A University of Cincinnati (UC) researcher, in collaboration with other investigators, has found that ischemic and hemorrhagic stroke patients who suffer from acute kidney injury (AKI) requiring dialysis have higher death rates and greater odds of entering long-term care or nursing facilities after hospitalization.
The study was published online today in Stroke, a journal of the American Heart Association.
AKI is a rapid loss of kidney function, which is common in hospitalized patients. It has many causes that include low blood pressure, exposure to substances, drugs or interventions harmful to the kidney and obstruction of the urinary tract.
"Typically when patients are in the hospital for any cardiovascular condition, including stroke, they are in the highest risk of developing acute kidney injury," says Charuhas Thakar, MD, professor and director of the Division of Nephrology and Hypertension at the UC College of Medicine. "Many of these patients are elderly, and they have risk factors that predispose them to AKI such as diabetes.
"Some have pre-existing kidney problems that are recognized or under-recognized before they enter the hospital," says Thakar, a UC Health physician and the senior corresponding author for the research. "The other important factor to consider is as people come in to the hospital, their diagnostic and therapeutic interventions can have side effects, and the kidneys can sometimes be injured."
Thakar, lead investigators Girish Nadkarni, MD, and Achint Patel, MD, and a team of investigators used data involving more than 4.6 million patients in the Nationwide Inpatient Sample from 2002 to 2011 to examine hospitalizations of patients with acute ischemic stroke (AIS) and intracerebral hemorrhage stroke (ICH). The researchers found that AKI requiring dialysis occurred in 1.5 and 3.5 per 1,000 hospitalizations with AIS and ICH, respectively.
Ischemic stroke is the result of reduced blood flow to the brain, typically from an obstruction such as a clot, while hemorrhagic stroke is the result of a hemorrhage in the brain.
During the 10-year period, the researchers found the number of admissions complicated by AKI requiring dialysis nearly doubled from 0.9 per 1,000 patients in 2002 to 1.7 per 1,000 patients in 2011 in acute ischemic stroke, while doubling from 2.1 per 1,000 patients in 2002 to 4.3 per 1,000 patients in 2011 in intracerebral hemorrhagic stroke, says Thakar.
In AIS admissions, AKI requiring dialysis was associated with 30 percent higher odds of mortality and 18 percent higher odds of adverse discharge (placed in a long-term care facility or nursing home) as compared to patients without AKI, he adds.. Similarly, in ICH admissions, AKI requiring dialysis was associated with twice the odds of mortality and 74 percent higher odds of adverse discharge (placed in a long-term care facility or nursing home) as compared to patients without AKI.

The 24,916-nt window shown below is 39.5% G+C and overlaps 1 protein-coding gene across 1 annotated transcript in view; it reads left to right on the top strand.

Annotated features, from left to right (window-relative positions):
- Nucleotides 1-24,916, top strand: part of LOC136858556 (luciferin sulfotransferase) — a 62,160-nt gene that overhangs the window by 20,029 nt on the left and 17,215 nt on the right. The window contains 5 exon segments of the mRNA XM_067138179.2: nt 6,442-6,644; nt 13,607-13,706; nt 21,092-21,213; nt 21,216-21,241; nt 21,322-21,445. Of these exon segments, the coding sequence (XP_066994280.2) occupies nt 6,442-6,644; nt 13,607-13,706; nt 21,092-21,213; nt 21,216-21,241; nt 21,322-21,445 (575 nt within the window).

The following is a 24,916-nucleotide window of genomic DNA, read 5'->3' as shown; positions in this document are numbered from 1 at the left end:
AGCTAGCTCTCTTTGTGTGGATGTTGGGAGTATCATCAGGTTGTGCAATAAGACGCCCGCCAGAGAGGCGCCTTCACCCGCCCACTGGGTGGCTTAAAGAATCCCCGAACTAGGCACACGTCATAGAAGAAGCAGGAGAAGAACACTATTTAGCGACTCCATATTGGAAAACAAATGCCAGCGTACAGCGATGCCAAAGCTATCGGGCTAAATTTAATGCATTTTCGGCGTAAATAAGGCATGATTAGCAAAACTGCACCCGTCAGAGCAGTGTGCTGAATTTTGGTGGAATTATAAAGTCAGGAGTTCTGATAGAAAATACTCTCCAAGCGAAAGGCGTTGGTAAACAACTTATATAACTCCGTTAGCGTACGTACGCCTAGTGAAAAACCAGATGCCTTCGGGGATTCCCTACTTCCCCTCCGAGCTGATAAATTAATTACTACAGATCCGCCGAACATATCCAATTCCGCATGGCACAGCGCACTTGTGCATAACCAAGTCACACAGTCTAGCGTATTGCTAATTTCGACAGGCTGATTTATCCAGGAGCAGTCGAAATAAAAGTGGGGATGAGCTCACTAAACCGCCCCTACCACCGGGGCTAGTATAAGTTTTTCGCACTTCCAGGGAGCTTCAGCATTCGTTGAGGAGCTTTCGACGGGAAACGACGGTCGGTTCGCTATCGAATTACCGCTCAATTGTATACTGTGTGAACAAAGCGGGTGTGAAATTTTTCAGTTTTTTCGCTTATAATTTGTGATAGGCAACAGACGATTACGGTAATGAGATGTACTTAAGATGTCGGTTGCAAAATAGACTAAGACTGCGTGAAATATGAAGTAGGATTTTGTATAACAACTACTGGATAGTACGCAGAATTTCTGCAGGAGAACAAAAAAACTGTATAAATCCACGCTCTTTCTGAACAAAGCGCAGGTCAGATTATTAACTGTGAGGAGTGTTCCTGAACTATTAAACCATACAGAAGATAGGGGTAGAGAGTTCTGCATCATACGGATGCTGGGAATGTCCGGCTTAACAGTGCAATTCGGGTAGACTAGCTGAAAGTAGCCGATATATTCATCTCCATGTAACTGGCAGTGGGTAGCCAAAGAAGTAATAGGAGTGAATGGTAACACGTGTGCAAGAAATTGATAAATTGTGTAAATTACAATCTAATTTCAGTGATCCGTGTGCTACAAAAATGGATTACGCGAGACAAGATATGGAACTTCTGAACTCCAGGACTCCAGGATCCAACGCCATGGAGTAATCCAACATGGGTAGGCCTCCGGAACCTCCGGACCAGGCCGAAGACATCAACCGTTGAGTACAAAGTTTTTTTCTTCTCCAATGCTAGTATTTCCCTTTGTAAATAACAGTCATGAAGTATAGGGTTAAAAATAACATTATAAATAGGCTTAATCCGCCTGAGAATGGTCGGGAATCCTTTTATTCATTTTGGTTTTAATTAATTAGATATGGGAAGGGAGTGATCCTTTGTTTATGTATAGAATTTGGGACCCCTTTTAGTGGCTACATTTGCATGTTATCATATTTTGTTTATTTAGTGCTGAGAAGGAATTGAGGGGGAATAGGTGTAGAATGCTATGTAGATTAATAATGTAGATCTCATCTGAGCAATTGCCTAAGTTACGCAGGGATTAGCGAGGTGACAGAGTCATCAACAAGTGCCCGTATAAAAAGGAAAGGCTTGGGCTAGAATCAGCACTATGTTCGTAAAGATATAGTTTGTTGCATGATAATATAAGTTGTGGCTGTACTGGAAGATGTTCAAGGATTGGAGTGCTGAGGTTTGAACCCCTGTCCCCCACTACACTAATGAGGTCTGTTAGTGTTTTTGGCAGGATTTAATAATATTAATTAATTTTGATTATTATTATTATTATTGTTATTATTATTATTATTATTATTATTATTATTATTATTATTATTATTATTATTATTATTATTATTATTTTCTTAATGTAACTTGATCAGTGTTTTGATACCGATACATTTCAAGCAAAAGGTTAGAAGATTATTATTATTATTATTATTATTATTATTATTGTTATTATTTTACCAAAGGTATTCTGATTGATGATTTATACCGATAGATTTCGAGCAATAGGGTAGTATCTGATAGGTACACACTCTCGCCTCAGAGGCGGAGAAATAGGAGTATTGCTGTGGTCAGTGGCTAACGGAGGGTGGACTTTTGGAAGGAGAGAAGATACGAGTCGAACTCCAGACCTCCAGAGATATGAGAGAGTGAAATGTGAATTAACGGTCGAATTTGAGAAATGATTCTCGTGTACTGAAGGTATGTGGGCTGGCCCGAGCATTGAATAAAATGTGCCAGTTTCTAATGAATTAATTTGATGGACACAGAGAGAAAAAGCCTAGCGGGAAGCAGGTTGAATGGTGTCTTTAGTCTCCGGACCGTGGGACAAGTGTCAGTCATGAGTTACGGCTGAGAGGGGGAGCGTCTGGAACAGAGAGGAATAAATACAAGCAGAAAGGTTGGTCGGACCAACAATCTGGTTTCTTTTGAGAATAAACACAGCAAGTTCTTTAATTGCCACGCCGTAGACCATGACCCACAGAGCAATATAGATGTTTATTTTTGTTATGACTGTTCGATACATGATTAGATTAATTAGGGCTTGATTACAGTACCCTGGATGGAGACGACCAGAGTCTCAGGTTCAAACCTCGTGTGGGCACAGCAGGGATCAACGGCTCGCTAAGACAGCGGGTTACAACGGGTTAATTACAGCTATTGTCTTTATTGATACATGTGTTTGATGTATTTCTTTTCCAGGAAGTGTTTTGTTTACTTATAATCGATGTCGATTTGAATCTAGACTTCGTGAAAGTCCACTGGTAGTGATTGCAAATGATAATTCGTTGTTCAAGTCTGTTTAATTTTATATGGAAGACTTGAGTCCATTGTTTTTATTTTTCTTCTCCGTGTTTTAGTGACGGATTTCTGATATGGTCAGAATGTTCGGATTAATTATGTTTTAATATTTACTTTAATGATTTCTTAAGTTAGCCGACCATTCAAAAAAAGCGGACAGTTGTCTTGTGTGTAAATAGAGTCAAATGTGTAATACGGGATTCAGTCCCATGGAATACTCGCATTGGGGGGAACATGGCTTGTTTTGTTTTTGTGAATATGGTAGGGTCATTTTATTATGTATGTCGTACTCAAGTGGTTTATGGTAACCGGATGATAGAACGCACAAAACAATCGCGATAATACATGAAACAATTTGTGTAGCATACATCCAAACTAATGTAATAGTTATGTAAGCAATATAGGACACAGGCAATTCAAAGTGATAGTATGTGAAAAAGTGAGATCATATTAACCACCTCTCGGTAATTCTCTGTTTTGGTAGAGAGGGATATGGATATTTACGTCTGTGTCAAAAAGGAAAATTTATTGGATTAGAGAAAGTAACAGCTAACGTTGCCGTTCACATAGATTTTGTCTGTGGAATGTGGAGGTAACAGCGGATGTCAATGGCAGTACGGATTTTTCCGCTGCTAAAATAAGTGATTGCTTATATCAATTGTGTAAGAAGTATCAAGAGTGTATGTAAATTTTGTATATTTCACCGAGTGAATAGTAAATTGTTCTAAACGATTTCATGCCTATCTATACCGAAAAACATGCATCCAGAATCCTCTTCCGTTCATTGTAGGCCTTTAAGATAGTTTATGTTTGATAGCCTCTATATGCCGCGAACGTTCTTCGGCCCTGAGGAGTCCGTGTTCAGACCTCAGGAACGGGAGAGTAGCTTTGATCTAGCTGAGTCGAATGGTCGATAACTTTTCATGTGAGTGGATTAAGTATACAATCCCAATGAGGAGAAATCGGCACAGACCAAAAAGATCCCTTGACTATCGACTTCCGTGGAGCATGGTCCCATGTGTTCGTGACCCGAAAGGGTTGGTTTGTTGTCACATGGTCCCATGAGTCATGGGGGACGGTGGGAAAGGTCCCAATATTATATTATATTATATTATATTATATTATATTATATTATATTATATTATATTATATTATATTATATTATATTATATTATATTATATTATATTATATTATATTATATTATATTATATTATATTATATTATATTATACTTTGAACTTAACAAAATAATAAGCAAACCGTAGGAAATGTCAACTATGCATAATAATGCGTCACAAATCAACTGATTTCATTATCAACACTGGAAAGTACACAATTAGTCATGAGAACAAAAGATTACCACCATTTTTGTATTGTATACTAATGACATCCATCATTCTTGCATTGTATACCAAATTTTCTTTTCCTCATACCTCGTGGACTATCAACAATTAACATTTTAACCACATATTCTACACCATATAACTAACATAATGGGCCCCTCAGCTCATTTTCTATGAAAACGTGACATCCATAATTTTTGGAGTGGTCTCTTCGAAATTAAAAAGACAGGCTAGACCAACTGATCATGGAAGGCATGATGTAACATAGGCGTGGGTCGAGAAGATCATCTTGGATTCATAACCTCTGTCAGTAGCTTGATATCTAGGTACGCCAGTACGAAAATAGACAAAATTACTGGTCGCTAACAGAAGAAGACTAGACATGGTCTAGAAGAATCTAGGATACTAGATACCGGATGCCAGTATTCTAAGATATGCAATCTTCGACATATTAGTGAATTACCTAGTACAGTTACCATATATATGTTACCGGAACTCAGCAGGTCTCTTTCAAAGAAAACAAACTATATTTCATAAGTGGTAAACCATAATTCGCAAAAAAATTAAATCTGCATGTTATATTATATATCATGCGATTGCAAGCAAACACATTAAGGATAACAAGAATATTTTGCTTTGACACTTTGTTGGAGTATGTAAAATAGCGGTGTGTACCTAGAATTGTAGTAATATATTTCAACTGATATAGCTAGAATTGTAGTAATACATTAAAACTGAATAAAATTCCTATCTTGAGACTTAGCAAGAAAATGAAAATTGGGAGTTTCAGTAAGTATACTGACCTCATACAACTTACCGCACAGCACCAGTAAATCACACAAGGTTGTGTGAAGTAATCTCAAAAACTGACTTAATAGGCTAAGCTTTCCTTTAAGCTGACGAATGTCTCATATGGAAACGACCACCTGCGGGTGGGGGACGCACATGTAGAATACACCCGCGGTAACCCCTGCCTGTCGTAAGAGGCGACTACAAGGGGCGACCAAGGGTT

"We wanted to look at what are some of the conditions that occur at a higher frequency associated with AKI and stroke," says Thakar. "If a patient comes in with stroke, can the clinician be able to predict which patients will end up with acute kidney injury versus not?
"What we found was the frequency of the following conditions--sepsis, atrial fibrillation, hypertension and prior history of chronic kidney disease--were more likely to be associated with patients with acute kidney injury," says Thakar. "If you came in with stroke and you had any of these four conditions, you were a lot more likely to suffer AKI compared to someone without those conditions.
"When patients come in with stroke, they are much more likely to get CT scans, or they are more likely to get angiograms and other interventions that have known side effects on the kidneys," says Thakar.
The study does not look at specific ways to prevent AKI but is designed to increase awareness of the true burden of AKI in stroke patients, says Thakar, who notes that physicians can carefully examine predisposing factors such as hypertension and chronic kidney disease and be cautious when using diagnostic or therapeutic options on patients that may have adverse effects on the kidneys.
Thakar says the study has its limitations, adding, "These relationships are observational and not causally linked. More research needs to be done to understand whether this association plays out due to impacts on processes of care, or biology or both."
Thakar says further investigation is needed to examine the connection between ischemic injury and the clinical interaction between the brain and the kidney. "We need to better understand how our ability to protect one vital organ during an episode of ischemic injury could affect the functioning of other vital organs," he says.
The burden of AKI and stroke will continue to challenge the resources of our health care system as our nation's population ages, says Thakar. "We as a health care system should prepare ourselves to expect an increasing need for providing complex long-term care in these patients," he adds.